We’ve finally made it to the end of the year and if there’s something I think we can all agree on, it is the fact that we’ve had some amazing entertainment to help us get through it, right? As is tradition, Experience12 is back with its pop-culture Christmas challenge, and this year it’s back bigger […]
Arrow FrightFest 2019 Review: Bliss
In director Joe Begos’ (The Mind’s Eye) astounding Bliss, a struggling artist called Dezzy (Dora Madison) resorts to taking a highly-addictive, hallucinatory drug called Bliss (a tasty blend of cocaine and DMT) to help get her creative juices flowing. What ensues is a mind-bending and visceral experience; one where the line between reality and fantasy is as hazy as Dezzy’s memories of the night before.
Bliss is what you’d get if Gaspar Noe and Abel Ferrara co-directed a drug-fuelled vampire movie with Kathryn Bigelow over-seeing the whole shoot. It’s what The Addiction would have been if Lili Taylor‘s character had taken a shit-ton of hallucinogens before biting into her victims or if the drugs in Climax turned everyone into blood-thirsty creatures of the night. It’s a real treat.
Hiding behind the Bliss façade of trippy visuals and a nightmarish soundscape is a vampire movie through-and-through. The film tricks you into believing you’re going to see a certain of film, before it shifts 180 degrees and takes you on a completely different journey. Sure, Dezzy takes a ton of drugs, gets addicted and craves the creative high she experienced that first night, but it soon becomes clear that her thirst is not for drugs at all.
It all begins when Dezzy bumps into Courtney (Tru Collins) and her partner Ronnie (Rhys Wakefield) who exhume coolness with their dark sunglasses and don’t-give-a-fuck, life-is-for-living attitudes a la Near Dark. They tease Dezzy with a life of excess, encouraging her to stay out late and leave her normal life for tomorrow. It’s one of Bliss‘ most risque scenes as the trio embark on a night of drink, drugs and sex against a backdrop flooded with bright and brazen, flashing lights. Get used to this because Bliss is FILLED with visuals that’ll leave your eyes sore and your brain thumping.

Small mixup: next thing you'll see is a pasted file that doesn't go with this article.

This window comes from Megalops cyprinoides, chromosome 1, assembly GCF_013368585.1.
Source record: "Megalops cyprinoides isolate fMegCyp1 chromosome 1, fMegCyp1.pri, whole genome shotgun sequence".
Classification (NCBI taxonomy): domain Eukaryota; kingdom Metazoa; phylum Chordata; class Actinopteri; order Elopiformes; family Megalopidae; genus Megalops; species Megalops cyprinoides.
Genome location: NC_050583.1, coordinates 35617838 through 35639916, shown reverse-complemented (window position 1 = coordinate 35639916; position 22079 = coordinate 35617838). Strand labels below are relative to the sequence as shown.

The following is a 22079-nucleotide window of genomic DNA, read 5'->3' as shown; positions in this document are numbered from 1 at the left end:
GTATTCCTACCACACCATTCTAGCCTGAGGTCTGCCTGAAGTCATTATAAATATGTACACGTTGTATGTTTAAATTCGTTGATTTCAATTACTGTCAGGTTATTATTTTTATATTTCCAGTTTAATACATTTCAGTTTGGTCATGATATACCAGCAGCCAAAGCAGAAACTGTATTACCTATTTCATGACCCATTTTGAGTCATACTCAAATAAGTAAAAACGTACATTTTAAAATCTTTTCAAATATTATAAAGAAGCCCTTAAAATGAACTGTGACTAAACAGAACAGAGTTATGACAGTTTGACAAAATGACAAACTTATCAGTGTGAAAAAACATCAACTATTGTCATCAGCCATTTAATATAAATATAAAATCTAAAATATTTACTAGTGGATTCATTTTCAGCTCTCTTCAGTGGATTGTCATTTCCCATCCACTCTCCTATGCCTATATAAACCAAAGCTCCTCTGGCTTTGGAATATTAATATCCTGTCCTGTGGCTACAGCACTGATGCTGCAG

The camera is as high as the characters as it weaves in and out of crazed-scenes drenched in blood to the sound of screams of pleasure and pain. It’s a traumatising descent into a hell that is beautifully captured, but there’s nothing here that will leave you desiring the life that Dezzy now has to live with. Her painting may be getting painted – despite her never remembering actually picking up a paintbrush during her nights of unadulterated bliss – but what is being exposed on the canvas is dark in itself, teasing a climax that is going to be more painful than pleasurable.
Bliss is a heavenly mind-fuck. A visceral, hypnotising exploration of the pain that comes with creativity and the lack of it. What Joe Begos has delivered is a semi-autobiographical (…I hope) piece that delves into his own creative struggles, leaving me thankful that he had these conflicts. Without them, we’d not have had this intoxicating, mesmerising and unforgettable slice of psychedelic cinema and that’d be a downer.